The other two guys drafted in the 5th who are listed as being one year "starters" are A.J. Feeley and Dan Orlovsky. I'm pretty sure that neither guy began an NFL season as a starting QB. Feeley started 8 games for the Fins in 2004 (going 3-5) and Orlovsky started 7 for the horrible 2008 Lions (going 0-7). Orlovsky also quarterbacked the Colts to their only 2 wins in the their "suck-for-Luck" year.
The 6th round QBs
There are six QBs taken in the 6th since 1990 who have become multi-year starters(years as a starter): Jeff Blake (8), Jim Miller (2), Matt Hasselback (10), Tom Brady (11), Marc Bulger (8), Derek Anderson (3). With the exception of Jeff Blake, all of these guys played for BS automatic qualifier schools. Blake went to East Carolina. The four guys who only started for one year are John Friesz, Craig Whelihan, Brooks Bollinger and Bruce Gradkowski. Gradkowski is still in the league and backed up Dalton in Cincy last year. He could still end up as the Bungals starter if Dalton goes down, but he is never going to be anyone's starter barring injury. Gradkowski has probably the most parallels to Dysert since they both played in the MAC (Gradkowski at Toledo). He stepped in as the starter for the Bucs as a rookie in 2006 after Chris Simms was atrocious in the first three games of the season (1 TD, 7 INT). Gradkowski started 11 games for the Bucs as a rookie, but has only started 9 since - 8 of those for Jokeland (3-5 record). Gradkoswki finished his college career with 85 TDs and only 27 Ints while completing 68% of his passes. All of his college numbers are better than Dysert's except passing yards which Gradkowski would have eclipsed if he started for 4 years at Toledo (he only started 3).
The 7th Rounders
The have only been two guys who were one-year starters: Tim Rattay and Tyler Thigpen. Rattay played at the BS level, but in a non-AQ conference (La Tech); Thigpen played at the FCS level (Coastal Carolina). Rattay started 9 games for the 2004 49ers (going 1-8) that finished the season 2-14 and drafted Alex Smith #1 overall the next year. Thigpen similarly started 11 games (going 1-10) from the 2008 Chiefs who finished the season 2-14. The Chiefs "upgraded" to another 7th round QB the following year, Matt Cassel. He has worked out really well for them (lol).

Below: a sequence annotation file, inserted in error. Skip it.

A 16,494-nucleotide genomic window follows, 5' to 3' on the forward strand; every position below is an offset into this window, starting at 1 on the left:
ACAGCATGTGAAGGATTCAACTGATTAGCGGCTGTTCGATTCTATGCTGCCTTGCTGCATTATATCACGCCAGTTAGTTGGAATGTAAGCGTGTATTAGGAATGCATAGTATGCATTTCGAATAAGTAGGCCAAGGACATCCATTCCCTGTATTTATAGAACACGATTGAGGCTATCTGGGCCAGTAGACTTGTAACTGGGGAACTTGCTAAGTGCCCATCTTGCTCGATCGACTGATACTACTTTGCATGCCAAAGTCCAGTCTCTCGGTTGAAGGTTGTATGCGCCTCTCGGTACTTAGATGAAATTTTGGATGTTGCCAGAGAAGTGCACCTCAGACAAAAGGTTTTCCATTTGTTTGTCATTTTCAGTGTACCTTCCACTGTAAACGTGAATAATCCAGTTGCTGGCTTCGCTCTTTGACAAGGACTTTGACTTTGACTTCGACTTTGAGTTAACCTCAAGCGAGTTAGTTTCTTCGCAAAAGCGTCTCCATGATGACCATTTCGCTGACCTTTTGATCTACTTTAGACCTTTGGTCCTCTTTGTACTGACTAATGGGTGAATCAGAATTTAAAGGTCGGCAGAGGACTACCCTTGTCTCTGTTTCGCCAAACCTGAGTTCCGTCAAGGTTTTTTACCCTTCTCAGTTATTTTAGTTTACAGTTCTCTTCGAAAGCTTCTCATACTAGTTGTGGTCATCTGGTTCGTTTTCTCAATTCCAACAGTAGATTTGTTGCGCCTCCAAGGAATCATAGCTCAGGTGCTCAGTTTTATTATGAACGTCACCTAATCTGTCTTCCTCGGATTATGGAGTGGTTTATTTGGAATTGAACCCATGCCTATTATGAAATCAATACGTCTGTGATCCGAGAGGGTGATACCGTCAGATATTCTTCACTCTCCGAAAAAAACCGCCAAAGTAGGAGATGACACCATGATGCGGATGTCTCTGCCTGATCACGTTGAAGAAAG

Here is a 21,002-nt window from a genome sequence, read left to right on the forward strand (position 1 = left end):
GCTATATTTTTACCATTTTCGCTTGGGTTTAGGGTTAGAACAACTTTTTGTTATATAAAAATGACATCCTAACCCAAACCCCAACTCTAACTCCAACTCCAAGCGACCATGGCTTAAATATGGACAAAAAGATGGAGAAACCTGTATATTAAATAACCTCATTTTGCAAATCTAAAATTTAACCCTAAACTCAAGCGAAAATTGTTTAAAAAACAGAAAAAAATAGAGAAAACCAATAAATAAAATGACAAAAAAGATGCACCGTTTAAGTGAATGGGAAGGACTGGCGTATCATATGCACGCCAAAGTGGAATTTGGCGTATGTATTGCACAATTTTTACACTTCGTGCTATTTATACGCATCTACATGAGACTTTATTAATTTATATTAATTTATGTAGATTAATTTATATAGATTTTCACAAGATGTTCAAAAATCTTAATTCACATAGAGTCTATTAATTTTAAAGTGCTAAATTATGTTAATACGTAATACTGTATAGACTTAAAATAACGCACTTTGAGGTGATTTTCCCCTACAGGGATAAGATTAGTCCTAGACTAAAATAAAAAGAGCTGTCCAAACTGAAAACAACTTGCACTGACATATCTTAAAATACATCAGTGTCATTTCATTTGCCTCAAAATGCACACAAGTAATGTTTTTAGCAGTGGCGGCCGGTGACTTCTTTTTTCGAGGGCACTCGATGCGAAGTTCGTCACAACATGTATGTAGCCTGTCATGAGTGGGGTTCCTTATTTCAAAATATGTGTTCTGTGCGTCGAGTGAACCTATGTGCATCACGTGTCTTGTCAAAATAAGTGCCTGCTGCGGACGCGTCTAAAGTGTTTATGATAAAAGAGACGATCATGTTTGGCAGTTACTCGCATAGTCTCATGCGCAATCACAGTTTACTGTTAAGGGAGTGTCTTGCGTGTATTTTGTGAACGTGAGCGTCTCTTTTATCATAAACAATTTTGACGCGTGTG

There have been three multi-year starters drafted in the 7th since 1990: Gus Frerotte (5), Matt Cassel (5) and Ryan Fitzpatrick (5). Frerotte (Tulsa) and Fitzpatrick (Harvard) both played at lower level college football schools. Cassel "played" at the U. of Spoiled Children where he backed Heisman winning QBs for 4 years. Frerotte is probably the closest overall parallel to Dysert in that they both played BS but at lower level (non-AQ). Size-wise they are also comparable (Frerrote was/is 6-3, 237 lbs). Gus actually started 4 games as a rookie in the middle of the season for the 94 Skins (games 8-11). He played 15 NFL seasons and started 93 games at QB (46 for the Skins, 7 for the Broncos). He finished with a career win/loss record of 45-47-1. He was actually the main starting QB for the Vikings during his final NFL season - 2008 - when he started 11 games (going 8-3) for a Vikings team that finished 10-6 and made the playoffs. Gus was injured in the 11th game and never took another NFL snap.
So what does all this history mean?
The point of this fanpost is to show that there is a precedent for a long-term starting QB to be found in the mid-to-late rounds, but the odds are strongly against it. When Peyton finally hangs up his cleats, the starting QB for the Broncos could be Zac Dysert, but the odds are strongly against it. Were I a betting man, I might wager a few bucks on it now (assuming someone in Vegas would actually take the bet) since it would be a huge payout (100 to 1 or more) should it occur in three or four years.
The other interesting thing to note is that a handful of these guys have been showcased and then dealt to other teams for draft picks - buy low, sell high. Hasselback, Feeley, Cassel and Flynn (7th rounder) were all turned into significant value after very minimal draft capitol was invested in them:
Hasselback netted the Packers an extra 3rd round pick in 2001.
Feeley netted the Eagles an extra 2nd round pick in in 2005.
Cassel netted the Pats an extra 2nd round pick (#34 overall) in 2009.
Flynn netted the Packers an extra 3rd round compensatory pick in 2013. He was also traded from the Seachickens to the Raiders for a 2014 5th round pick and a conditional 2015 pick.
Dysert could be used that way if he unseats Oz as the #2 guy behind PFM, particularly if he is able to showcase his talent in a meaningless end-of-the-regular-season game (ala Flynn) where we are resting PFM.
Everyone be safe during the true off-season for the NFL.